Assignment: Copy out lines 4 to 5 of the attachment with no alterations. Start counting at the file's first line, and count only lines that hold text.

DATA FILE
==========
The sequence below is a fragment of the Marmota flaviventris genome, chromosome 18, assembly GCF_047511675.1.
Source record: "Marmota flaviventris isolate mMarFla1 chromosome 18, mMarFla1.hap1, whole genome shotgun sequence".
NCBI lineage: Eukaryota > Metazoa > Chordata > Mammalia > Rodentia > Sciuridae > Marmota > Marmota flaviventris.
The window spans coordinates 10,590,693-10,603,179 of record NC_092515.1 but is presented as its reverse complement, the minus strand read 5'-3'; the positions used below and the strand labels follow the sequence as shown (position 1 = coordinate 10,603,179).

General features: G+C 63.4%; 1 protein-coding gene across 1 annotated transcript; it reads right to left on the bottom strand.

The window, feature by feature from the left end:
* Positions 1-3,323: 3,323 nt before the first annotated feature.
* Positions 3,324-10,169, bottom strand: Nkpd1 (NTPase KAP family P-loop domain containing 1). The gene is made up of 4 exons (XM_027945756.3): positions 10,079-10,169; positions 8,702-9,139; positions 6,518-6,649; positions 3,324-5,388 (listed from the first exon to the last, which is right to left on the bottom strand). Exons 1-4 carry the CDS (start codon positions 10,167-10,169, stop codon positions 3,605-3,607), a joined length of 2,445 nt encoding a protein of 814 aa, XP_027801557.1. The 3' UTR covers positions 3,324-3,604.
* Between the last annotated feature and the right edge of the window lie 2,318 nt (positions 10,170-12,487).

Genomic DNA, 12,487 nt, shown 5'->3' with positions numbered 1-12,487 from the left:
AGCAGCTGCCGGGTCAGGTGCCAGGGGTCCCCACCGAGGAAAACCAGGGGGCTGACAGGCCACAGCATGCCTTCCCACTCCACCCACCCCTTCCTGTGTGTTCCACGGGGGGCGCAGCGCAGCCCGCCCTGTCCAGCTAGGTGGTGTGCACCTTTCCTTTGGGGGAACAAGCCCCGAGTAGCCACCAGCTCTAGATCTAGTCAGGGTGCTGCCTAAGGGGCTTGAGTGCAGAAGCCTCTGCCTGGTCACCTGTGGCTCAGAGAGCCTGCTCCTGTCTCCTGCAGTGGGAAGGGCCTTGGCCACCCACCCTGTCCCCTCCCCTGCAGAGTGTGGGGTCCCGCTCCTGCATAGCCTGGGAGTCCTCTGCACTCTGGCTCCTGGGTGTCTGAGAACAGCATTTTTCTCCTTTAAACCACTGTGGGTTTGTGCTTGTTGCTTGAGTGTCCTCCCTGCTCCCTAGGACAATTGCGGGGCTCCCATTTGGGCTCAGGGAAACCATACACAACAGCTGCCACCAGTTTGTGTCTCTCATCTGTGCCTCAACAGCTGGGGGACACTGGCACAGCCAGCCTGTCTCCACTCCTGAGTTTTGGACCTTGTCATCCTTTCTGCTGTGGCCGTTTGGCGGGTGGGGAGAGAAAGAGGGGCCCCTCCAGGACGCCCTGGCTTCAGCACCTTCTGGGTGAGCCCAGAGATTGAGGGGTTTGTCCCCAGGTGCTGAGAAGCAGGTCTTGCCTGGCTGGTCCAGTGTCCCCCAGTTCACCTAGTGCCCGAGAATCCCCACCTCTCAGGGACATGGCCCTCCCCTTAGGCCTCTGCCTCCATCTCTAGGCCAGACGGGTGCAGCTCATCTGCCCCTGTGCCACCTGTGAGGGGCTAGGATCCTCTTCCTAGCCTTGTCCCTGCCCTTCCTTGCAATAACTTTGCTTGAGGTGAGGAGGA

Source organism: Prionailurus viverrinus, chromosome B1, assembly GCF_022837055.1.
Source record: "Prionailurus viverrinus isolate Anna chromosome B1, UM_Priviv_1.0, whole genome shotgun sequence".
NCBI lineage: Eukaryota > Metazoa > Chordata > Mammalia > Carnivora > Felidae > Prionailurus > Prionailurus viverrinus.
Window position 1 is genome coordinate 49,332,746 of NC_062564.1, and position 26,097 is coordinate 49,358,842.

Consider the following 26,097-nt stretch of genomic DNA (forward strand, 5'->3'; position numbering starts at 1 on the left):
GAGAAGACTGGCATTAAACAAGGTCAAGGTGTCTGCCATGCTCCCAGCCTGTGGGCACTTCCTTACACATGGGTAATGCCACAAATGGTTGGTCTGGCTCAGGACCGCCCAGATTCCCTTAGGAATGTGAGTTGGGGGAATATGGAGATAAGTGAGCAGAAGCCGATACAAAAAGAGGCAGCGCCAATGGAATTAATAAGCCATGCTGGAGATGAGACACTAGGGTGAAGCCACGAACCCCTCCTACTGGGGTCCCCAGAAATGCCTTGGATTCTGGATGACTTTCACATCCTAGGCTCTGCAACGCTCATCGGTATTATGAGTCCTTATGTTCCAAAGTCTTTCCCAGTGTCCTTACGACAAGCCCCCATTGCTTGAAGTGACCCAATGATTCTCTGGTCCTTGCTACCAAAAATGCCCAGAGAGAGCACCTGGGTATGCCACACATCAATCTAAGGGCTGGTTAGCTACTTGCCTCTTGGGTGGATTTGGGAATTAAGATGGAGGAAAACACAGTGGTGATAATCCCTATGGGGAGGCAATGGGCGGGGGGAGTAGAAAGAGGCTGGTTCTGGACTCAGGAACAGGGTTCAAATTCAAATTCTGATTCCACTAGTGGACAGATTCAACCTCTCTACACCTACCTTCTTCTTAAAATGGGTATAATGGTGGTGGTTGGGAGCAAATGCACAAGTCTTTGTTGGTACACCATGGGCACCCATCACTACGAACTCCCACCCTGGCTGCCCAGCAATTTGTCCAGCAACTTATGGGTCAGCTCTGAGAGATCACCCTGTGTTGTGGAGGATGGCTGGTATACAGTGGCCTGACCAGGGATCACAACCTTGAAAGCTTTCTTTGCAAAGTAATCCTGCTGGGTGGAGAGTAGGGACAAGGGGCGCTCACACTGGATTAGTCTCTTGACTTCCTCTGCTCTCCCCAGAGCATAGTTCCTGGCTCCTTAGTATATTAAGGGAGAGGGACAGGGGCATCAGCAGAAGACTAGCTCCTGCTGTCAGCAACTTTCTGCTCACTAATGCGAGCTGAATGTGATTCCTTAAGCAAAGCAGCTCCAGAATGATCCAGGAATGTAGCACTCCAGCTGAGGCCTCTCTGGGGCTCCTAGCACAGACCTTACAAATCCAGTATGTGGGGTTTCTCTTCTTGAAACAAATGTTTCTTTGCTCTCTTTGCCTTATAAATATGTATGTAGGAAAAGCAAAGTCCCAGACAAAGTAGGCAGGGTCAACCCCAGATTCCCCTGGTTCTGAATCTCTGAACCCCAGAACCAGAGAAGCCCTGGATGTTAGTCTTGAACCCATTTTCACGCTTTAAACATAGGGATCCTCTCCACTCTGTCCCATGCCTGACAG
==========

The window spans coordinates 10,590,693-10,603,179 of record NC_092515.1 but is presented as its reverse complement, the minus strand read 5'-3'; the positions used below and the strand labels follow the sequence as shown (position 1 = coordinate 10,603,179).

General features: G+C 63.4%; 1 protein-coding gene across 1 annotated transcript; it reads right to left on the bottom strand.